Telling The Truth

It comes as a surprise to many clients when they find out how many people do not tell the truth in family law cases. It’s sad, but many people will “bend the truth” to get what they want in many divorce case situations. Depending on the situation, not telling the truth, and getting caught, can have serious repercussions to the person. For this reason I always tell clients that it is better to deal with the ramifications of the truth vs. the ramifications of getting caught in a lie.

As with most situations in family law cases, what is said, or not said, and to whom, will impact what happens. Getting caught in a lie that a person who will be making a decision affecting you, finds important can have a very negative outcome. This tends to come up in hearings for temporary orders or during a trial. Not only can the lie affect the particular issue that it involves, but it can affect how this “trier of fact” will view any other comments that you make later in the case.

Any people that will be making decisions, based on what you tell them, are not limited to judges and court commissioners in hearings and trials. In many divorce and legal separation cases, that involve parenting plans, will also have some form of parenting evaluation done. While honesty may not be a main criteria for determining where a child should reside, getting caught in the right (wrong…) lie may not help your position in the case. Moreover, similar to the judge, once you can a reputation for not telling the truth, will make it that much harder when a “she said, he said” situation comes up and you try to convince the person that your version is correct. I once talked to a potential client who was involved in an investigation to determine if she should be a foster parent for her granddaughter. She knowingly did not tell the truth to a few questions, regarding events that happened to her 40 years ago in a different state. The investigator did find out about the events and used the coverup of the events as a partial reason for denying the application. Had she been truthful, the result may have been different.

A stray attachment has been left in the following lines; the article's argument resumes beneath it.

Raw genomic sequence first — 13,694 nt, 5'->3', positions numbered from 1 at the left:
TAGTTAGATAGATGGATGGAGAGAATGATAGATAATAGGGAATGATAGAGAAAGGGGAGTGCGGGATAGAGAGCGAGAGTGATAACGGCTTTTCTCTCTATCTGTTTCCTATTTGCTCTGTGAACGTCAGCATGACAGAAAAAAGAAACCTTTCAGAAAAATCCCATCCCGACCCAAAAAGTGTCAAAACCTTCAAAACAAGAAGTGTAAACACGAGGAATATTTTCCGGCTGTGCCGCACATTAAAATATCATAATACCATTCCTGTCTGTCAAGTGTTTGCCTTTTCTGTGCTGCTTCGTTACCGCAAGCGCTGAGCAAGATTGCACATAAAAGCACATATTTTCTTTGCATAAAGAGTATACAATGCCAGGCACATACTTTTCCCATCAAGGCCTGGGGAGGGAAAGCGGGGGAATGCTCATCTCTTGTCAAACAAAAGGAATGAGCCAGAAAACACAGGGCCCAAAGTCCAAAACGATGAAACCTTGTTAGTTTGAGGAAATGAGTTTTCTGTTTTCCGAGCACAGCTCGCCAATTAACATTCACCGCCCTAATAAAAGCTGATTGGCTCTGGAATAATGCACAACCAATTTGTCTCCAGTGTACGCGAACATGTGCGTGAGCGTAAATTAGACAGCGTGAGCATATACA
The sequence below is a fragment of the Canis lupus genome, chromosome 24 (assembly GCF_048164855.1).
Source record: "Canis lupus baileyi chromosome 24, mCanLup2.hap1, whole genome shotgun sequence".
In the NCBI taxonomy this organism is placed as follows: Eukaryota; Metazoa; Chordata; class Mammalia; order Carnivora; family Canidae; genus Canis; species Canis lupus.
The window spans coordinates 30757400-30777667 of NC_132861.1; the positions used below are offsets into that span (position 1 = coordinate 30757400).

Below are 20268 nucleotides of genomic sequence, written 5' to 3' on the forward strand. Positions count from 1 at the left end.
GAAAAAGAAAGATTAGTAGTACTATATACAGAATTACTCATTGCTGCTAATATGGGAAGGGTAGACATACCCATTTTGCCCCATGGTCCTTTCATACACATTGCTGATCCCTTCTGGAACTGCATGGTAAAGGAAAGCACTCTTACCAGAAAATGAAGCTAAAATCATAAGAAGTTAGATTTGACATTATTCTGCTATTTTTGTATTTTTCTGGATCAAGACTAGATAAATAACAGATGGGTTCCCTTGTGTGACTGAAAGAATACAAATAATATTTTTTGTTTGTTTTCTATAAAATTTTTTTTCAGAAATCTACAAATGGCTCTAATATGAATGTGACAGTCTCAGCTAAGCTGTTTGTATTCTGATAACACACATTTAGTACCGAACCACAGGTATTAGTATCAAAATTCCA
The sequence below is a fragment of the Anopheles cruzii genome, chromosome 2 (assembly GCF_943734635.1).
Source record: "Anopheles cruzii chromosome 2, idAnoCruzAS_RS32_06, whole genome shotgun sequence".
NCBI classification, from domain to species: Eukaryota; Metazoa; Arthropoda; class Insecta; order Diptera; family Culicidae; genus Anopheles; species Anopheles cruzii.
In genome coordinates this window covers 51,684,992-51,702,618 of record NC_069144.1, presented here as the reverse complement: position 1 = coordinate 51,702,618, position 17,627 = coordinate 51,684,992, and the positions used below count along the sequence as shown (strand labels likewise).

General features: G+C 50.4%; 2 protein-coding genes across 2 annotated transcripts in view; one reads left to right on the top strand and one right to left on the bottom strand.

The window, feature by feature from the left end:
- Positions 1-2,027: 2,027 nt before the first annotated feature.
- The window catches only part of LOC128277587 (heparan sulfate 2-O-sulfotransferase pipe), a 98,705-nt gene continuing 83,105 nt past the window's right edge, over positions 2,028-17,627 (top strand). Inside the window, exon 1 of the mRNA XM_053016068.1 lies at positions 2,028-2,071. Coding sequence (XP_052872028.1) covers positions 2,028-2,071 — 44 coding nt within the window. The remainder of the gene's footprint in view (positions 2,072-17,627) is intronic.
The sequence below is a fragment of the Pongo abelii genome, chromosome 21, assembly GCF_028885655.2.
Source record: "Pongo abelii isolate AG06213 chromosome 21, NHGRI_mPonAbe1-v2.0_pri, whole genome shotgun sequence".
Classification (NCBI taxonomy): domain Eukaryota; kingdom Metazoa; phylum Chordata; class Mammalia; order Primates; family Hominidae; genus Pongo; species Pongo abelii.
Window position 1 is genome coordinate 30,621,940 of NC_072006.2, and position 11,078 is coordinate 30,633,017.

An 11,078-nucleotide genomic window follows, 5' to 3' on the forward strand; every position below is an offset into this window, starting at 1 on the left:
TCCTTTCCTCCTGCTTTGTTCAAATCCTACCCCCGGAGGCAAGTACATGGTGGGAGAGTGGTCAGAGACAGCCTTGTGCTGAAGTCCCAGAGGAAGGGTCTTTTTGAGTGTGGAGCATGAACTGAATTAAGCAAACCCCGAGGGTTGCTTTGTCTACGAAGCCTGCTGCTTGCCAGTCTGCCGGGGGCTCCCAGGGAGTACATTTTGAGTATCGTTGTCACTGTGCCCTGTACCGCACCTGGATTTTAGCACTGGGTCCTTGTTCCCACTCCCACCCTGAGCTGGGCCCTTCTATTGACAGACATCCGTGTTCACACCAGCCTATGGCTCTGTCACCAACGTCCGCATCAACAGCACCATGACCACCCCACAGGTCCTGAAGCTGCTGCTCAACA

Lastly, there is always a need to tell your attorney the truth. The main reason for this is based on the fact that the truth is, more likely than not, to surface and not having the true set of facts, in many cases can result in the attorney not planning a proper strategy. An improper strategy can really really mess up the outcome of a case (bringing us back to looking bad in the eyes of the trier of fact, etc.) as well as wasting the time and money of planning one argument and then having to change the argument later.

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This blog article is not intended to convey legal advice, but only address some of the general rules. Most legal issues, in family law cases, depend on the specific facts. Should you wish to discuss your particular situation with the Law Office of Thomas A. Chillquist, please call or email my office. I am a family law lawyer (divorce attorney) and I represent parties in family law, and divorce, matters in King and Pierce County, Washington, including Kent, Federal Way, Covington, Renton, SeaTac, Des Moines, Fife, Auburn, Seattle, Bellevue, Puyallup, Orting, Tacoma and Mercer Island. Copyright Thomas A. Chillquist